Ancient African Writing Systems
I wonder if I am the only one that gets seriously disturbed when I see claims that ancient Africans (excluding the Egyptians of course) were not using any writing systems before Arabs came into the continent bringing Arabic script. I believe such an assumption taken as fact is not only erroneous but is also one in several attempts to paint Africans as “lesser” in that everyone else in the world had writing systems except ancient Africans.
The truth of the matter is that ancient Africans were writing and there are several African writing systems even though most of them may be forgotten now. I have been following with keen interest Naijablog’s posts on the Nsibidi script yet the Nsibidi is not the only script that I’ve come across, there is also Tifinagh or Shifinagh, the written form of Tamasheq which is the language spoken by the Tuareg a nomadic people scattered through West and North Africa. Tamasheq is a southern Berber language and apparently bears significant resemblance to Pharaonic Egyptian. The roots of the Tamasheq writing system can be traced directly to the ancient Berber script that was used by the Numidians in pre-Roman times.
And we cannot forget the Ethiopian script, Ge’ez used in community that speak Amharic, Tigrinya and other Semitic and Cushitic languages. The Mande and Manding speaking people also invented their own writing systems.
I recall reading about the Opa Orayan, an ancient obelisk that still stands in Ile-Ife. Though I have never seen the staff, I’ve read that the staff is inscribed with what seems to be hieroglyphics. The author of the book I read was trying to establish an ancient Yoruba-Egyptian connection but it is entirely possible that back in the day Yoruba used writing systems.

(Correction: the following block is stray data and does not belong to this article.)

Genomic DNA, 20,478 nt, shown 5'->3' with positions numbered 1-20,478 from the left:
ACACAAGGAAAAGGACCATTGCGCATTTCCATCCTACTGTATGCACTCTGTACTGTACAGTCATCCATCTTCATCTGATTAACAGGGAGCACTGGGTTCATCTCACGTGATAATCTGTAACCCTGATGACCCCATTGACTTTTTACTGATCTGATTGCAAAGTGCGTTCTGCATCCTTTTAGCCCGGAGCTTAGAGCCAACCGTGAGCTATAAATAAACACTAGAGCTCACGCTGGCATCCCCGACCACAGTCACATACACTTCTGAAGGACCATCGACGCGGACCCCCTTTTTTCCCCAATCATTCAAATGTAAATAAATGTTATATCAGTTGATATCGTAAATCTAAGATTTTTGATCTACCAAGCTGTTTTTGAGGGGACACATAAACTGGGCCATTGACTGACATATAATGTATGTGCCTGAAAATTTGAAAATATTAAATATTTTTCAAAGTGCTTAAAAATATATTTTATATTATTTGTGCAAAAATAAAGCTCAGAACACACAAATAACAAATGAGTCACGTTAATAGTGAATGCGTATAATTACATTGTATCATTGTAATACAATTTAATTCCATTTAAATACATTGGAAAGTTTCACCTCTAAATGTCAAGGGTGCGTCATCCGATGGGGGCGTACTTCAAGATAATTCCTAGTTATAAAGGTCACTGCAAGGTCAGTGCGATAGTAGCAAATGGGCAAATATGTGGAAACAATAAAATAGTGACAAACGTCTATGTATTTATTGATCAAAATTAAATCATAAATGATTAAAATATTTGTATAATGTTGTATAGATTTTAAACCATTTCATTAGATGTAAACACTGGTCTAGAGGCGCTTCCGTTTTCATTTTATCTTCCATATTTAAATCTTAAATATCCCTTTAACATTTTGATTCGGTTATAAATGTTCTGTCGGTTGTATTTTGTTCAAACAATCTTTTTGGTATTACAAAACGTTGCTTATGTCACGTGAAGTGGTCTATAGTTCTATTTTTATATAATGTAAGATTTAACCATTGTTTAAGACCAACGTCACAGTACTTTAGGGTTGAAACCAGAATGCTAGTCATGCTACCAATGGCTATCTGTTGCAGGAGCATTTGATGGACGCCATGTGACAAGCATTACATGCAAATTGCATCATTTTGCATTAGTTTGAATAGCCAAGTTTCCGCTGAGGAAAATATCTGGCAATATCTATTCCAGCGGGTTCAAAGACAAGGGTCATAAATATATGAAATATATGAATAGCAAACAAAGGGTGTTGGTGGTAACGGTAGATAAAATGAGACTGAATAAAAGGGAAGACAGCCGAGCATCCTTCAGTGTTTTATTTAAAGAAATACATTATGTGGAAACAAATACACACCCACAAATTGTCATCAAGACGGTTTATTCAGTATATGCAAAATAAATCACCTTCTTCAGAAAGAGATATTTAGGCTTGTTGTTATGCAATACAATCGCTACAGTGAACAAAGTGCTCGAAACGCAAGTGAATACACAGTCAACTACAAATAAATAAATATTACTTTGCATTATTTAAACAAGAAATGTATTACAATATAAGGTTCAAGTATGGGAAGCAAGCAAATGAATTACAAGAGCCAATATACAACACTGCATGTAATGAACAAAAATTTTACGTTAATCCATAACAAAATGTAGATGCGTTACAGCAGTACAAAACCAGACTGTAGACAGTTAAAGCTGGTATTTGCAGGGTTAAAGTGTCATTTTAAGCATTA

Writing systems rise and fall while the hieroglyphs may be the most famous, there was also the Meroitic script developed around 300 B.C.E but overtaken by the Coptic alphabet with the coming of Christianity in Nubia in the 6th century A.D. Tellingly, no one has yet translated Meroitic script and it is referred to as a ‘little understood sub-Saharan language’.
I wonder why in the presence of all this, I grew up believing that Africans did not have any indigenous writing systems and still even today, it is generally accepted that Africans never invented any writing systems.
While it can only be guessed why these systems of writing eventually died off, I believe it can be generally accepted that despite any sort of popular belief ancient Africans were writing and communicating through symbols and different types of script. I believe that it is necessary for us to realise that some ancient Africans actually used one form of script or the other and not be surprised that some people thought it was a good idea to transcribe something and communicate within themselves.
I always remain devoted to deconstructing erroneous conceptions of African history. We live in a world that has placed more importance on certain histories at the expense of others so there’s always work to do!